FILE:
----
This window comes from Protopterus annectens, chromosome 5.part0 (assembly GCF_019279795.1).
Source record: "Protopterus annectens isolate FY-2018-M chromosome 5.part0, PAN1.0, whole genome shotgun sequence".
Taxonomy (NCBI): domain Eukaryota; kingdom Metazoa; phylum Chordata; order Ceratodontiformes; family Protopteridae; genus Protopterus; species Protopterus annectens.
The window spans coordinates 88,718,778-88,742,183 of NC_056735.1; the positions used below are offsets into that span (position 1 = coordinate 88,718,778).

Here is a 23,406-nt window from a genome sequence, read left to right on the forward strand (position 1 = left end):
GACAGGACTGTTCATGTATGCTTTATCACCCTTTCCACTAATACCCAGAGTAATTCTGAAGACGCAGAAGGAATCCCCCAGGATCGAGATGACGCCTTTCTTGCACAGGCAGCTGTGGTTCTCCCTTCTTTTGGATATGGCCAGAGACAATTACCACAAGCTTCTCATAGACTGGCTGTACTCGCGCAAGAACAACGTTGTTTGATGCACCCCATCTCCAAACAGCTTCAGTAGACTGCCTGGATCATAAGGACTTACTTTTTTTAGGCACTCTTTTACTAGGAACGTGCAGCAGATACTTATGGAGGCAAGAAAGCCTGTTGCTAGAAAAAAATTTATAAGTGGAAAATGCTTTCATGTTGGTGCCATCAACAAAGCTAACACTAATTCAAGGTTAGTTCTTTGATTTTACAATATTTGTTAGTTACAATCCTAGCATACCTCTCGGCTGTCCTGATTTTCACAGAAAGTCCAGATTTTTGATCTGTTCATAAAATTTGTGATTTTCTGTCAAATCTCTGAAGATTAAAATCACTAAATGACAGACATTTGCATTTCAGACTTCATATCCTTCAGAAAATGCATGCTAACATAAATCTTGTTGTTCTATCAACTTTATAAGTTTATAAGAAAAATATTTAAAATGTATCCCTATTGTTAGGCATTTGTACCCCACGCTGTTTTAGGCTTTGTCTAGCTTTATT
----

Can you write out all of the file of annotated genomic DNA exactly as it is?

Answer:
This window comes from Protopterus annectens, chromosome 5.part0 (assembly GCF_019279795.1).
Source record: "Protopterus annectens isolate FY-2018-M chromosome 5.part0, PAN1.0, whole genome shotgun sequence".
Taxonomy (NCBI): domain Eukaryota; kingdom Metazoa; phylum Chordata; order Ceratodontiformes; family Protopteridae; genus Protopterus; species Protopterus annectens.
The window spans coordinates 88,718,778-88,742,183 of NC_056735.1; the positions used below are offsets into that span (position 1 = coordinate 88,718,778).

Here is a 23,406-nt window from a genome sequence, read left to right on the forward strand (position 1 = left end):
GACAGGACTGTTCATGTATGCTTTATCACCCTTTCCACTAATACCCAGAGTAATTCTGAAGACGCAGAAGGAATCCCCCAGGATCGAGATGACGCCTTTCTTGCACAGGCAGCTGTGGTTCTCCCTTCTTTTGGATATGGCCAGAGACAATTACCACAAGCTTCTCATAGACTGGCTGTACTCGCGCAAGAACAACGTTGTTTGATGCACCCCATCTCCAAACAGCTTCAGTAGACTGCCTGGATCATAAGGACTTACTTTTTTTAGGCACTCTTTTACTAGGAACGTGCAGCAGATACTTATGGAGGCAAGAAAGCCTGTTGCTAGAAAAAAATTTATAAGTGGAAAATGCTTTCATGTTGGTGCCATCAACAAAGCTAACACTAATTCAAGGTTAGTTCTTTGATTTTACAATATTTGTTAGTTACAATCCTAGCATACCTCTCGGCTGTCCTGATTTTCACAGAAAGTCCAGATTTTTGATCTGTTCATAAAATTTGTGATTTTCTGTCAAATCTCTGAAGATTAAAATCACTAAATGACAGACATTTGCATTTCAGACTTCATATCCTTCAGAAAATGCATGCTAACATAAATCTTGTTGTTCTATCAACTTTATAAGTTTATAAGAAAAATATTTAAAATGTATCCCTATTGTTAGGCATTTGTACCCCACGCTGTTTTAGGCTTTGTCTAGCTTTATT